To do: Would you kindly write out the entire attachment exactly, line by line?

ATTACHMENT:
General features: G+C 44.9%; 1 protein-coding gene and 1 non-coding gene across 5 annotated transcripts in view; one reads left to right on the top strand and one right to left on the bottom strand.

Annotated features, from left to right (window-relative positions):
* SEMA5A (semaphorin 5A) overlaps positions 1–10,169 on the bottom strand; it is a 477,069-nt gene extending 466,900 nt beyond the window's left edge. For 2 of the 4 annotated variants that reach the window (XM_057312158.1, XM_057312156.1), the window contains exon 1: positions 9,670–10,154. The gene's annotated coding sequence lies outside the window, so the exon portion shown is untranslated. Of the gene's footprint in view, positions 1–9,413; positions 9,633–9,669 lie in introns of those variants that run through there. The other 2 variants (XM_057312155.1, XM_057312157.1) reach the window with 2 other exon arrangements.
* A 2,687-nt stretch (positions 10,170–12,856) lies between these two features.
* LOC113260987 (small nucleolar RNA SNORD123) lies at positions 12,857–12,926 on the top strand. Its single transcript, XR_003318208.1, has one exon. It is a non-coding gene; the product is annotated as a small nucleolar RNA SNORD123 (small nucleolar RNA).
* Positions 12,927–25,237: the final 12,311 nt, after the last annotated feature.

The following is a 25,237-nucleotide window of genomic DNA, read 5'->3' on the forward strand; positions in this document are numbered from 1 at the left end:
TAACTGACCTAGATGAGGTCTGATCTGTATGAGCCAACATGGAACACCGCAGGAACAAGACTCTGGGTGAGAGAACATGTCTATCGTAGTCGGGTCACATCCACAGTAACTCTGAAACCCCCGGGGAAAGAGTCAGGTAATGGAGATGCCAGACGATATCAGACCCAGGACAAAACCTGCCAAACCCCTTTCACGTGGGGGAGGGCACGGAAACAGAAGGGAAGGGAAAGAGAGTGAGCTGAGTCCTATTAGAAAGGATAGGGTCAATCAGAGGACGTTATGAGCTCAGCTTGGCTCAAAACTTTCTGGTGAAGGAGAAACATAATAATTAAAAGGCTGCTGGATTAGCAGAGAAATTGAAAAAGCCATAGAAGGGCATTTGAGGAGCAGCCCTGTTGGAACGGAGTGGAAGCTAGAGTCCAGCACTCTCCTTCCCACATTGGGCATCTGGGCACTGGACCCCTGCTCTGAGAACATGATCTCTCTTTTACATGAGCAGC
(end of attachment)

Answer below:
General features: G+C 44.9%; 1 protein-coding gene and 1 non-coding gene across 5 annotated transcripts in view; one reads left to right on the top strand and one right to left on the bottom strand.

Annotated features, from left to right (window-relative positions):
* SEMA5A (semaphorin 5A) overlaps positions 1–10,169 on the bottom strand; it is a 477,069-nt gene extending 466,900 nt beyond the window's left edge. For 2 of the 4 annotated variants that reach the window (XM_057312158.1, XM_057312156.1), the window contains exon 1: positions 9,670–10,154. The gene's annotated coding sequence lies outside the window, so the exon portion shown is untranslated. Of the gene's footprint in view, positions 1–9,413; positions 9,633–9,669 lie in introns of those variants that run through there. The other 2 variants (XM_057312155.1, XM_057312157.1) reach the window with 2 other exon arrangements.
* A 2,687-nt stretch (positions 10,170–12,856) lies between these two features.
* LOC113260987 (small nucleolar RNA SNORD123) lies at positions 12,857–12,926 on the top strand. Its single transcript, XR_003318208.1, has one exon. It is a non-coding gene; the product is annotated as a small nucleolar RNA SNORD123 (small nucleolar RNA).
* Positions 12,927–25,237: the final 12,311 nt, after the last annotated feature.

The following is a 25,237-nucleotide window of genomic DNA, read 5'->3' on the forward strand; positions in this document are numbered from 1 at the left end:
TAACTGACCTAGATGAGGTCTGATCTGTATGAGCCAACATGGAACACCGCAGGAACAAGACTCTGGGTGAGAGAACATGTCTATCGTAGTCGGGTCACATCCACAGTAACTCTGAAACCCCCGGGGAAAGAGTCAGGTAATGGAGATGCCAGACGATATCAGACCCAGGACAAAACCTGCCAAACCCCTTTCACGTGGGGGAGGGCACGGAAACAGAAGGGAAGGGAAAGAGAGTGAGCTGAGTCCTATTAGAAAGGATAGGGTCAATCAGAGGACGTTATGAGCTCAGCTTGGCTCAAAACTTTCTGGTGAAGGAGAAACATAATAATTAAAAGGCTGCTGGATTAGCAGAGAAATTGAAAAAGCCATAGAAGGGCATTTGAGGAGCAGCCCTGTTGGAACGGAGTGGAAGCTAGAGTCCAGCACTCTCCTTCCCACATTGGGCATCTGGGCACTGGACCCCTGCTCTGAGAACATGATCTCTCTTTTACATGAGCAGC